Not all interest is the same, and not everyone understands just how powerful interest can be. We all earn interest on our money. We all pay interest on debts. There are two broad types and to understand compound, we should first understand simple interest.

#### Simple Interest and Compound Interest?

Simple Interest is merely the interest paid on your initial investment (this is called the principal), year on year.

Say you invest £100 at annual interest of 7% for one year. Simple interest dictates that at the end of the year you would have £107. At the end of the second year you will have earned another 7% on your £100, and now you have £114.

Compound interest (or compounding interest) is interest calculated on the initial amount invested, and also the accumulated interest of previous periods of a deposit or loan.

However, on a compound interest plan, at the end of year two, you would have £114.49. This is because the 7% interest rate was applied to your principal and the profit from the first year.

So in the first year you made £7.00 in interest, but in the second year you made £7.49. This is because of interest earned on interest and that is essentially what compound interest is. We will get into why this is such a powerful thing a little later.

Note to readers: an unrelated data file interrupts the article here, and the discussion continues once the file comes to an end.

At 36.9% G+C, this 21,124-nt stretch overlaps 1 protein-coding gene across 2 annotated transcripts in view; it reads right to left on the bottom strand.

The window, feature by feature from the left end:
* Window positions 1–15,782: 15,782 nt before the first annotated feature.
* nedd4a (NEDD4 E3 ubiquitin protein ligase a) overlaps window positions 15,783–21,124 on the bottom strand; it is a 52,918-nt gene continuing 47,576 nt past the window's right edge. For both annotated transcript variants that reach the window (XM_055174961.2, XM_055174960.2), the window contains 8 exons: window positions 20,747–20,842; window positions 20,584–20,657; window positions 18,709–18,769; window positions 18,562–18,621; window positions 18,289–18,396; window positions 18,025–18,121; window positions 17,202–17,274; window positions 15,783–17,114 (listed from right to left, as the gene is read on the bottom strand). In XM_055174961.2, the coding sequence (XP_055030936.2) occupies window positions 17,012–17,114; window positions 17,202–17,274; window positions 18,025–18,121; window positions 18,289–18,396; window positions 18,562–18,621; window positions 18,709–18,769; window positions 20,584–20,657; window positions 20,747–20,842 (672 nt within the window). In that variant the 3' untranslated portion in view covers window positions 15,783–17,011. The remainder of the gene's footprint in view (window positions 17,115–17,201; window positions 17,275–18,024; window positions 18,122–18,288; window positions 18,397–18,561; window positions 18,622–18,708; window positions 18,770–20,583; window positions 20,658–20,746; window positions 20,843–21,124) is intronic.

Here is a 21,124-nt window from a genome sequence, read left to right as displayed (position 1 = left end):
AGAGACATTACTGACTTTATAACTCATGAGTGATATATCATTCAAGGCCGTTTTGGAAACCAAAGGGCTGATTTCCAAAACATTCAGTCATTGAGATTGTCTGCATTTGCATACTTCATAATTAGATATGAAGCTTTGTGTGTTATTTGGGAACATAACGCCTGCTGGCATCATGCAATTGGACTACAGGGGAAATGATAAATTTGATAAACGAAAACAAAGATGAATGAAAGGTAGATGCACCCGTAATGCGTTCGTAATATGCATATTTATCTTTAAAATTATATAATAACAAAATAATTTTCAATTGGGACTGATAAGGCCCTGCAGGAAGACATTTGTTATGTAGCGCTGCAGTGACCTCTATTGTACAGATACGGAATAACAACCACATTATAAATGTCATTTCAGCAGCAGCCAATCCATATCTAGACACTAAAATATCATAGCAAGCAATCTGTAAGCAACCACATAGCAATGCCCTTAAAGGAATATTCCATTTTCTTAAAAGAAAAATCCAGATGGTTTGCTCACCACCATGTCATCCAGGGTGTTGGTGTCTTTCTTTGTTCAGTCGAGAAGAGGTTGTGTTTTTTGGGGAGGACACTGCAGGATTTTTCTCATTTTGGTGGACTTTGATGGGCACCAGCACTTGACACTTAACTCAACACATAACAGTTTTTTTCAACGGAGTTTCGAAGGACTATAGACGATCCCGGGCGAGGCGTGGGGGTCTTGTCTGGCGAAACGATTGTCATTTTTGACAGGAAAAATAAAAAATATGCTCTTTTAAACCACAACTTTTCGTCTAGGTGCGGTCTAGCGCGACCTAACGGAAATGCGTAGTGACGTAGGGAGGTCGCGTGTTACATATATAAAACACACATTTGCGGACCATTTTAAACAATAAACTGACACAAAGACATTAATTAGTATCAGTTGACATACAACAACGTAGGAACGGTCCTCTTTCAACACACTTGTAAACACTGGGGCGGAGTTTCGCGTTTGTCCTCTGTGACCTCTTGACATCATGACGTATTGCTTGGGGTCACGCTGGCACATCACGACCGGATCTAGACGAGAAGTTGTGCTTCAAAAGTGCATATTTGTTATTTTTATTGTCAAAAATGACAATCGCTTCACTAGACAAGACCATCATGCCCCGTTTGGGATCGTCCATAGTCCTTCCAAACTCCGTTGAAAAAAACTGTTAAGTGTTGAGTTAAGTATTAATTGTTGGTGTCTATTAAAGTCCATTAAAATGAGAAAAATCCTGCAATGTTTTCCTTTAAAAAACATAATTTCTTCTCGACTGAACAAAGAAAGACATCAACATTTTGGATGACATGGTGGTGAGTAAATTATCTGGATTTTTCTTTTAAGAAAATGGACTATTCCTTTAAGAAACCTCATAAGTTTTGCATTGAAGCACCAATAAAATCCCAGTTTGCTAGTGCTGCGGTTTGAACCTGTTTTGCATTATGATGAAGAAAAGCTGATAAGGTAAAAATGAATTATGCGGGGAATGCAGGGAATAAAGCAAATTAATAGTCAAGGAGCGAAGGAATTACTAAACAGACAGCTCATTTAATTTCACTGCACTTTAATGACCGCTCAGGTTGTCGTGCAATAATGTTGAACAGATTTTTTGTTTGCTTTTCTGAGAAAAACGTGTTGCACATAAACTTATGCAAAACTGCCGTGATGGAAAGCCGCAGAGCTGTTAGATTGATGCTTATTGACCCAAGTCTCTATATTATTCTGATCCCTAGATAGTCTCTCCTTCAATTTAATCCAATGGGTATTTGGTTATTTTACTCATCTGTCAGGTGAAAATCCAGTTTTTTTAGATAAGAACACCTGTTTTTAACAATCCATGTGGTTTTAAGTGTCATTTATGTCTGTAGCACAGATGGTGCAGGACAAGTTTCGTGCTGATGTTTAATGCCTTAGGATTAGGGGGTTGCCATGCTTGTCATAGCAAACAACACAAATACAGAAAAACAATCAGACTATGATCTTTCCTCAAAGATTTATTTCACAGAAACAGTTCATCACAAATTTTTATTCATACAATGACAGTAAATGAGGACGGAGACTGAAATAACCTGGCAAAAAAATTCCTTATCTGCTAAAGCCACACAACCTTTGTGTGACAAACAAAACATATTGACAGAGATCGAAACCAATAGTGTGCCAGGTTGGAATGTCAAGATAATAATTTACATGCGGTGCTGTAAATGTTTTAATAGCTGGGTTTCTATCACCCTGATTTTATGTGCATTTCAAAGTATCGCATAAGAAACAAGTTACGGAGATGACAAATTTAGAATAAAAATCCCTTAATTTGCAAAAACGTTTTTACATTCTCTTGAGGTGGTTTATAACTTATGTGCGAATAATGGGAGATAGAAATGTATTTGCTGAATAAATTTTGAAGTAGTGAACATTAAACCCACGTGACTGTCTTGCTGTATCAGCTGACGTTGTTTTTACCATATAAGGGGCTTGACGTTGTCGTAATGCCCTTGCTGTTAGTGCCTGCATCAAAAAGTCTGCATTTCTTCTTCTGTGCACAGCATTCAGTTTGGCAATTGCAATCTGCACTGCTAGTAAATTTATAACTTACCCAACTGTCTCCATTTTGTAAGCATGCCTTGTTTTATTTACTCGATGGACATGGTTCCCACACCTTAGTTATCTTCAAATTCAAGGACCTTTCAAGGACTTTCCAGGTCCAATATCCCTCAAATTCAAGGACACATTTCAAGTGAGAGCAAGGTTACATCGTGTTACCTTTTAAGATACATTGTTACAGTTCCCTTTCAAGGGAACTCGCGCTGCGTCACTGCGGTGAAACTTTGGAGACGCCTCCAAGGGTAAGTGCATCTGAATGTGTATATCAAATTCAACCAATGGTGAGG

#### A word from the wise

Albert Einstein in reported to have called compound interest “the eighth wonder of the world”, adding that “He who understands it, earns it; he who doesn’t, pays it.”

It’s true that when you look at the power and potential of compound interest, it is startling just how much can be earned with a bit of time on your side. The more the time better, in fact, and the earlier you get started on investing with compound interest the better your returns are going to be, because it is the later years where you will experience the highest growth.

To understand the true greatness of compounding interest I want to present a few different examples.

#### 1. Reinvesting your interest versus interest on capital only.

Consider the example above of £100 principal.

Again, I’m keeping the numbers small to illustrate the point. The table below shows how much can be made over 30 years when the interest is reinvested each year.

Year | Year Interest | Total Interest | Balance |
---|---|---|---|

1 | £7.00 | £7.00 | £107.00 |

2 | £7.49 | £14.49 | £114.49 |

3 | £8.01 | £22.50 | £122.50 |

4 | £8.58 | £31.08 | £131.08 |

5 | £9.18 | £40.26 | £140.26 |

6 | £9.82 | £50.07 | £150.07 |

7 | £10.51 | £60.58 | £160.58 |

8 | £11.24 | £71.82 | £171.82 |

9 | £12.03 | £83.85 | £183.85 |

10 | £12.87 | £96.72 | £196.72 |

11 | £13.77 | £110.49 | £210.49 |

12 | £14.73 | £125.22 | £225.22 |

13 | £15.77 | £140.98 | £240.98 |

14 | £16.87 | £157.85 | £257.85 |

15 | £18.05 | £175.90 | £275.90 |

16 | £19.31 | £195.22 | £295.22 |

17 | £20.67 | £215.88 | £315.88 |

18 | £22.11 | £237.99 | £337.99 |

19 | £23.66 | £261.65 | £361.65 |

20 | £25.32 | £286.97 | £386.97 |

21 | £27.09 | £314.06 | £414.06 |

22 | £28.98 | £343.04 | £443.04 |

23 | £31.01 | £374.05 | £474.05 |

24 | £33.18 | £407.24 | £507.24 |

25 | £35.51 | £442.74 | £542.74 |